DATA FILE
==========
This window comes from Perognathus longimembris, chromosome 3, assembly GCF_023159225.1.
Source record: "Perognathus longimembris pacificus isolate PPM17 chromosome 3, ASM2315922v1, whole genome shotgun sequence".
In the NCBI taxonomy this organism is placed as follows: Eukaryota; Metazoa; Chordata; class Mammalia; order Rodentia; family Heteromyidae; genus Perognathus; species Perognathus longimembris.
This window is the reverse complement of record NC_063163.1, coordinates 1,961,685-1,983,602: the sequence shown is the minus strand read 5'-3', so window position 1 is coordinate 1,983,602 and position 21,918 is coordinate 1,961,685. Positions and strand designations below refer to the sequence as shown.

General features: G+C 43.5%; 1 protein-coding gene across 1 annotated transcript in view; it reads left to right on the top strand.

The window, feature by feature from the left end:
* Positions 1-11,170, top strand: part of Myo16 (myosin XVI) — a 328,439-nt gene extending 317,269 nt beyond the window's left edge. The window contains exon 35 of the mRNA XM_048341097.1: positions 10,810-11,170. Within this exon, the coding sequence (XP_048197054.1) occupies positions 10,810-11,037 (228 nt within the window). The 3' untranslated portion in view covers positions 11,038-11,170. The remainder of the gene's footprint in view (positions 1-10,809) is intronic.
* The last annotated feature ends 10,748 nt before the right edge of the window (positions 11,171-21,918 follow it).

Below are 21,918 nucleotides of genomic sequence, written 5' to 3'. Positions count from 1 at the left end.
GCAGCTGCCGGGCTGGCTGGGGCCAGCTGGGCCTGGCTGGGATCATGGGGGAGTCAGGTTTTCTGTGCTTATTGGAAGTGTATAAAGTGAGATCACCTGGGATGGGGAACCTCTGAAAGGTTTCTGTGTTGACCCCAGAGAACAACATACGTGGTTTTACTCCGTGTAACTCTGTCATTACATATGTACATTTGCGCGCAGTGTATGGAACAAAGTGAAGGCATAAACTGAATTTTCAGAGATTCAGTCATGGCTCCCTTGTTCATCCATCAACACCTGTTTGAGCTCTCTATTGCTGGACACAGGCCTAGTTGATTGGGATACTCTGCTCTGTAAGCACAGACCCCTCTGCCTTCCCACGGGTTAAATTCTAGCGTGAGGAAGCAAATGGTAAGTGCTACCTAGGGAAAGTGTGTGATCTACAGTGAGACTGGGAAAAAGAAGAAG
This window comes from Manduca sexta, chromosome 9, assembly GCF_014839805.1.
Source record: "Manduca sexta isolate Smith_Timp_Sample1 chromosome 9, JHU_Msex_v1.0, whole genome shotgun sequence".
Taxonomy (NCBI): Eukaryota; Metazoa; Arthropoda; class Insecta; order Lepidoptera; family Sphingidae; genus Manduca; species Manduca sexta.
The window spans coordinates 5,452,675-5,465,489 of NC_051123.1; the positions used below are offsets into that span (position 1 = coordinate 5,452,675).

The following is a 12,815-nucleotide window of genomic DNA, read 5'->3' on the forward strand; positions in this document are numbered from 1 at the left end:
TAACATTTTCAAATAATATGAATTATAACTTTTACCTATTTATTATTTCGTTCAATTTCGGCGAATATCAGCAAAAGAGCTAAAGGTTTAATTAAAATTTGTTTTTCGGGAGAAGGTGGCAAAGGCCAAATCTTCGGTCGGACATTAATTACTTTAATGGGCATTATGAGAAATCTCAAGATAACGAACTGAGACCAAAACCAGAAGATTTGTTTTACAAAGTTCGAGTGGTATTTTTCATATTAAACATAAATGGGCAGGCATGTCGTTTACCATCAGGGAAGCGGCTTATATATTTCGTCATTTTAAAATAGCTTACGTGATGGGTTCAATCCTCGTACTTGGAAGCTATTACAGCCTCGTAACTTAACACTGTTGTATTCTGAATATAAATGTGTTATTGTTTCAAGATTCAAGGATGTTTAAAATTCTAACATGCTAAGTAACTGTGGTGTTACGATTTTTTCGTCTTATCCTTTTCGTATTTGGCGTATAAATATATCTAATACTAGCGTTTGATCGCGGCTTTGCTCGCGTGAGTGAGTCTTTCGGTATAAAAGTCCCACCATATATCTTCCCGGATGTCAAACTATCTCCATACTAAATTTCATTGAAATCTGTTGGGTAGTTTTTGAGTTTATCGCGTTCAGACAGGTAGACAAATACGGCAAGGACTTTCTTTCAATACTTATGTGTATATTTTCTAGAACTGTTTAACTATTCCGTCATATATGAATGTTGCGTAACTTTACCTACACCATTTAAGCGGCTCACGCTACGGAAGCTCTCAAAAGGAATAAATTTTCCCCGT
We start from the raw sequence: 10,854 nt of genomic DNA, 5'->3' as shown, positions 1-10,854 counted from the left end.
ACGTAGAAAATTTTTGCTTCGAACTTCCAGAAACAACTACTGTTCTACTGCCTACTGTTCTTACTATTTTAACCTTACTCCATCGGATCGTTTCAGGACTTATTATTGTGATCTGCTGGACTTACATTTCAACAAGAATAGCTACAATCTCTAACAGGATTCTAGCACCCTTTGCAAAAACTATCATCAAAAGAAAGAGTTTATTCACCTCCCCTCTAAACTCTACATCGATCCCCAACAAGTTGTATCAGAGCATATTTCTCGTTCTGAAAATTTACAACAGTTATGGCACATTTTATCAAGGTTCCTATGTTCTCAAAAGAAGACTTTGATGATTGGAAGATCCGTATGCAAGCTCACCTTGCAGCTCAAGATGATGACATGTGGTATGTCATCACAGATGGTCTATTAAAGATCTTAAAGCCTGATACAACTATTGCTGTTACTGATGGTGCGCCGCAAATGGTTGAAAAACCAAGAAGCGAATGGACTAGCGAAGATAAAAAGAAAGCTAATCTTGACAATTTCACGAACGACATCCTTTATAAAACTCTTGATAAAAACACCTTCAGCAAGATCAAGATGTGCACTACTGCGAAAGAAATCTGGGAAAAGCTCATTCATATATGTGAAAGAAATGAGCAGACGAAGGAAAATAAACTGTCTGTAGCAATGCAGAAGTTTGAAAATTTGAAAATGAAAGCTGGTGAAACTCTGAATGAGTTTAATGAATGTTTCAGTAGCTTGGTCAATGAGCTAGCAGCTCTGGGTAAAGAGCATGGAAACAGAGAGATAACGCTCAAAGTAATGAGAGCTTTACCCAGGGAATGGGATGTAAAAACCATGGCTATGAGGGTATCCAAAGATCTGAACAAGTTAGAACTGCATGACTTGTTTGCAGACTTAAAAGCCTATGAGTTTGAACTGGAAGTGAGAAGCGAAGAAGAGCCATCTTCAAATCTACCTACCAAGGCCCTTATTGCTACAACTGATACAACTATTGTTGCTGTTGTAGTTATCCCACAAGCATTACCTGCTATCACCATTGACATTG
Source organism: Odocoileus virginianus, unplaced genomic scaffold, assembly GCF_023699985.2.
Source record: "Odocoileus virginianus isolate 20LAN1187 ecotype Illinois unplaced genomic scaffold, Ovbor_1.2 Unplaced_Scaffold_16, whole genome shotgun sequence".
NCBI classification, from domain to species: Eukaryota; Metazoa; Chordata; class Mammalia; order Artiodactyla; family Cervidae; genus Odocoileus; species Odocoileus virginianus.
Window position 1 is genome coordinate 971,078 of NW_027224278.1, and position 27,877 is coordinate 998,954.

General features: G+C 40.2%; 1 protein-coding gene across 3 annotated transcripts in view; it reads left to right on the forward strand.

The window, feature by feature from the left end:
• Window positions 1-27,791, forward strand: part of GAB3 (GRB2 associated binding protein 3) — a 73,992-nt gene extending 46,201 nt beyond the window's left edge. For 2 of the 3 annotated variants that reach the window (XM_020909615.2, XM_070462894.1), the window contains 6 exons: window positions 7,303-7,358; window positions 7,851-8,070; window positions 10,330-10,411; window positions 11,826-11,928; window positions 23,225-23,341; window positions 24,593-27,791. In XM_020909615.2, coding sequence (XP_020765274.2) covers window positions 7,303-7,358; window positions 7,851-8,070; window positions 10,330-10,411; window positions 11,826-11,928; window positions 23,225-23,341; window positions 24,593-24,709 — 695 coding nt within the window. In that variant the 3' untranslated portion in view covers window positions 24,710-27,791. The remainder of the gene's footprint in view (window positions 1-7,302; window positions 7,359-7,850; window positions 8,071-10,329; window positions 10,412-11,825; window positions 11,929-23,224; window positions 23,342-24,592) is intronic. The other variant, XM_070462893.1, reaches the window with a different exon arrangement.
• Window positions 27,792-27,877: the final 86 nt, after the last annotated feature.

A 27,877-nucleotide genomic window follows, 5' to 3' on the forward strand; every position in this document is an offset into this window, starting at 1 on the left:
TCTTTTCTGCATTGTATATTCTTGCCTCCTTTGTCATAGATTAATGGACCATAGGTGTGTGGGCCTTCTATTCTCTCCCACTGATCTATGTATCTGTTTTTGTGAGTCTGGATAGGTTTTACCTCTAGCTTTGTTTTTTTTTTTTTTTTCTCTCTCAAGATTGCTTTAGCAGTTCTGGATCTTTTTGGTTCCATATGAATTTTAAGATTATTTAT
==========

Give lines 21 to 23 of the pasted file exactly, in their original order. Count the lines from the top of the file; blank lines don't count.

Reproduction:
NCBI classification, from domain to species: Eukaryota; Metazoa; Chordata; class Mammalia; order Artiodactyla; family Cervidae; genus Odocoileus; species Odocoileus virginianus.
Window position 1 is genome coordinate 971,078 of NW_027224278.1, and position 27,877 is coordinate 998,954.

General features: G+C 40.2%; 1 protein-coding gene across 3 annotated transcripts in view; it reads left to right on the forward strand.